Business World, 15 December 2015

First, the inconvenient truth: despite the much-touted strong growth of the Philippine economy in the last four years, the country’s unemployment rate remains the highest among the more advanced ASEAN-6 (Association of Southeast Asian Nations) economies (Indonesia, Malaysia, Philippines, Thailand, Singapore and Vietnam). (See Table 1)


By contrast, Thailand has the lowest unemployment rate, almost full employment level in fact, at 0.95%. Vietnam’s unemployment was 2.4%; Singapore, 2.6%; Malaysia, 3.05%: and Indonesia, 6.2%.

The Aquino administration is making a big deal of the declining unemployment rate, which is suspect on two counts. First, the labor force participation rate is falling. Second, there are doubts on the comparability of recent numbers to previous ones as a result of the devastation of Region VIII owing to the destructive typhoon Yolanda two years ago. The labor force surveys sometimes omit Region VIII data, the Leyte data, but sometimes they include them.

The brutal truth is that job creation has not kept pace with an ever-expanding population, which means burgeoning labor force. The World Bank estimates that 1.1 million new workers join the labor force every year, yet the economy creates much fewer new jobs.

So, why is the unemployment rate falling? Is it really because the economy has created more jobs than those joining the work force? Or is it simply because many more workers have stopped looking for a job.

Or in technical terms, is the labor force participation rate (LFPR) is shrinking? Perhaps the number of “discouraged” workers, those who have given up in looking for a job out of frustration, is rising. The army of frustrated, alienated, and angry idle workers is increasing.

On the other hand, administration officials have a feel good explanation for this phenomenon of falling participation in the labor force, and that is that more young workers have decided not to look for a job because they want to remain in school or undergo training. Seriously?

This is the explanation given by Economic Planning Secretary Arsenio M. Balisacan. “The decision among the 15- to 24-year-old population not to look for work during the period could be because they chose to pursue higher education or undergo training, as indicated by the increase in tertiary education enrolment rate, as well as the increase in technical vocational engagements among the youth,” he argued.

But that’s speculative. Based on the labor force survey results, one cannot categorically conclude why workers have chosen not to work. Is it because people are discouraged because looking for a decent job has been frustrating? Or is it because they now have the financial resources to stay longer at school? Or is it because recipients of government assistance (say in the form of conditional cash transfers) don’t find it necessary to look for a job because finding a job might jeopardize their continuing financial aid from the Government?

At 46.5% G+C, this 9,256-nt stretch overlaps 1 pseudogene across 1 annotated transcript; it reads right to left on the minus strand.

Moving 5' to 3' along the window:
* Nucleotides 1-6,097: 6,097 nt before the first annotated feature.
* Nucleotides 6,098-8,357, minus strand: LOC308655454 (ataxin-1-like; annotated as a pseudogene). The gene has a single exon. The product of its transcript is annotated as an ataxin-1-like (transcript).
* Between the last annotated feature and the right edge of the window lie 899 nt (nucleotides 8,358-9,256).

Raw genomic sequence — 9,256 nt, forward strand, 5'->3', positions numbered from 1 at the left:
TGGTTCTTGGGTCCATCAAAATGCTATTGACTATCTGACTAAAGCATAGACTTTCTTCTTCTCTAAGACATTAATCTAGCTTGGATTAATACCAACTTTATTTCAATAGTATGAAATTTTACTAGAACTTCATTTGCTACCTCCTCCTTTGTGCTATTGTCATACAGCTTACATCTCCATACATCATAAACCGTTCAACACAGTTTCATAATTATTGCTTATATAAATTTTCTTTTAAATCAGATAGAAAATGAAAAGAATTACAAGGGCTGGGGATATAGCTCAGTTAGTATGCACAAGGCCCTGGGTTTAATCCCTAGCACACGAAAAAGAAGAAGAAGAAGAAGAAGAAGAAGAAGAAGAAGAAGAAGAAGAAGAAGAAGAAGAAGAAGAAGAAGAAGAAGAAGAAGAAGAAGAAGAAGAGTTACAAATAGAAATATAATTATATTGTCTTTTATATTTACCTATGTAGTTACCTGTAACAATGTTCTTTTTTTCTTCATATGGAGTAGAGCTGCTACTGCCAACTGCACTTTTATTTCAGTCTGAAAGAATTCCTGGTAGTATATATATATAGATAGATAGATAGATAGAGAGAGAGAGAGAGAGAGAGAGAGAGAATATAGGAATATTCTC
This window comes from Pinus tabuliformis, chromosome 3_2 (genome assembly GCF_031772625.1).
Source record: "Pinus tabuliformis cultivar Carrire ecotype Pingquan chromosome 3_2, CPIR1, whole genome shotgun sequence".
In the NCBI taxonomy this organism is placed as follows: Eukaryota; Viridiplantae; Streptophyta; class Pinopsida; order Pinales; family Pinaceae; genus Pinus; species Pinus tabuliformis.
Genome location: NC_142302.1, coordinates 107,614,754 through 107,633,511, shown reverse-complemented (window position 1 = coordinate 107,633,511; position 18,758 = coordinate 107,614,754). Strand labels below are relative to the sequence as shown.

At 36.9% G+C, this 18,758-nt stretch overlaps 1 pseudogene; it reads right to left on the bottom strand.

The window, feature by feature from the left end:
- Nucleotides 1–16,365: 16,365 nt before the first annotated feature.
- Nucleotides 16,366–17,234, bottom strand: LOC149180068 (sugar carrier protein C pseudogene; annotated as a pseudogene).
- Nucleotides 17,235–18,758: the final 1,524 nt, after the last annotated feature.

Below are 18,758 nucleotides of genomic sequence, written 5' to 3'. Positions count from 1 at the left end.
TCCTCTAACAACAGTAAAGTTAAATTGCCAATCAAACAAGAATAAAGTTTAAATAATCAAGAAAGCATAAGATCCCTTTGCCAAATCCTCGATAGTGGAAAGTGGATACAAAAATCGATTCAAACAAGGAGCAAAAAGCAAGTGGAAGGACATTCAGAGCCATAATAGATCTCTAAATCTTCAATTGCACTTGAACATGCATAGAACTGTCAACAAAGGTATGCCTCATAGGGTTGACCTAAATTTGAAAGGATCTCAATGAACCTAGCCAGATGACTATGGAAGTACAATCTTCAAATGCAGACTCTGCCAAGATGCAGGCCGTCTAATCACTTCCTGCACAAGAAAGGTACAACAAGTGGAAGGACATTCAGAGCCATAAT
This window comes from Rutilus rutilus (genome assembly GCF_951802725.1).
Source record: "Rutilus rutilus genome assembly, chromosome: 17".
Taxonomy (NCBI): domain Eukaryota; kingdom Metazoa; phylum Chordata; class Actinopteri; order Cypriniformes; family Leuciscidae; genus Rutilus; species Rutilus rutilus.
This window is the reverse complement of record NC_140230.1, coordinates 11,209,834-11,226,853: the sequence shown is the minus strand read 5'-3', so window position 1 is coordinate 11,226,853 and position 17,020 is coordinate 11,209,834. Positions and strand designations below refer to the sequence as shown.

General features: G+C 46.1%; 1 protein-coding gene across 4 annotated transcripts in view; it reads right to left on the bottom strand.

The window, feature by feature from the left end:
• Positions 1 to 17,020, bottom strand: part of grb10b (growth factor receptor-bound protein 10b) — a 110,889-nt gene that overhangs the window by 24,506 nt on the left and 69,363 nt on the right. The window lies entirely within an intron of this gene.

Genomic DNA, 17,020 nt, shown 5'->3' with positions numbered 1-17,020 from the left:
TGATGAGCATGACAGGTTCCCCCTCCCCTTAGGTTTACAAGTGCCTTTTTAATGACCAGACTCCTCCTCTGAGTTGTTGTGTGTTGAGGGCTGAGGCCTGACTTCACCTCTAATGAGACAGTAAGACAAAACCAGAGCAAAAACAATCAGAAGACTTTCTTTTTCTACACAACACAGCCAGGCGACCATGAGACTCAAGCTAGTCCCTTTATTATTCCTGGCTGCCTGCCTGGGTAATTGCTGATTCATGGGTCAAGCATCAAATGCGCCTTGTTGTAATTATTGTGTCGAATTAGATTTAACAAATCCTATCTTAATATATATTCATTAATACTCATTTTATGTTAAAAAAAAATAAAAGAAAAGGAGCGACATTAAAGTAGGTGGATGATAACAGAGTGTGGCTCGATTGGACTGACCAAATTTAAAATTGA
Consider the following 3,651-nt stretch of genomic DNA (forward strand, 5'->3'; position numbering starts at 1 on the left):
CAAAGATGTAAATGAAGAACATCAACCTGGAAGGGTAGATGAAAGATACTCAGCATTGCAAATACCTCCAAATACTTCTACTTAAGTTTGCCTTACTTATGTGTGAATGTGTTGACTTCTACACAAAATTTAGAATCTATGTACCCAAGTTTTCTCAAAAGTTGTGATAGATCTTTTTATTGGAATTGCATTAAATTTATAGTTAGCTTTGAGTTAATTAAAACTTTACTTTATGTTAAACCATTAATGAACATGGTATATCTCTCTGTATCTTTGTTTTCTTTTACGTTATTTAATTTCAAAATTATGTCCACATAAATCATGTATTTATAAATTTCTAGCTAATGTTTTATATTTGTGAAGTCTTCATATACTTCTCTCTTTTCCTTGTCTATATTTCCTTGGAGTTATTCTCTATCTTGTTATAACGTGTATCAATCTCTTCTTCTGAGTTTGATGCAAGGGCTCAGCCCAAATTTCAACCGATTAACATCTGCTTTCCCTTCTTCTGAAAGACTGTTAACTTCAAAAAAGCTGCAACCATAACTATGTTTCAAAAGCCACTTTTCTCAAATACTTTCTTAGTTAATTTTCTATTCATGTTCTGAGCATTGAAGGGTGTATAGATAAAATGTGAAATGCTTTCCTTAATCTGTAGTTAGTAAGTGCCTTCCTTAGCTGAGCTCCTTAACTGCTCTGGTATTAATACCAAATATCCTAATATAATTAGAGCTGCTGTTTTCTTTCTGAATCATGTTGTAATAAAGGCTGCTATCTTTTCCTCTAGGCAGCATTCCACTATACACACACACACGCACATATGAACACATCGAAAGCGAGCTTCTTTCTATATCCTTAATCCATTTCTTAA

But all these speculations could be laid to rest simply by asking a follow-up survey question for those who are not actively looking for a job: why choose not to work? I think this is one question that may provide a meaningful guide to policy makers on the appropriate design of employment, transfers, and social insurance policies in the future.

The Philippines’ LFPR is the lowest in the region. And it has gone down from a high of 64.6% (2011) to as low as 62.9% (July 2015). If I were a policy maker, I would find this fact disturbing. I would see it as a problem to solved, not as a virtue. (See Table 2)

The Philippines’ 63.3% LFPR in the fourth quarter of 2015 is the lowest in the region. This compares poorly with 70.3% in Thailand, 67.5% in Malaysia and Vietnam, 67% in Singapore, and 66.9% in Indonesia.

It boggles my mind what the unemployment situation would be if the Philippines’s participation rate were at the level of Thailand (63.3% versus 70.3%). A one-percentage point difference in the LFPR, say 64.3% instead of 63.3%, is an additional 666,320 workers in the work force. Hence, a seven-percentage point increase in LFPR would bloat the labor force by 4.7 million.

Finally, for a labor-surplus economy like the Philippines, where joblessness is one of its most serious challenges, it maybe worthwhile for the government to gather monthly, instead of quarterly, labor force survey data. Knowing more accurately and more frequently the real state of the jobs market could put pressure on public authorities to act more responsibly and decisively.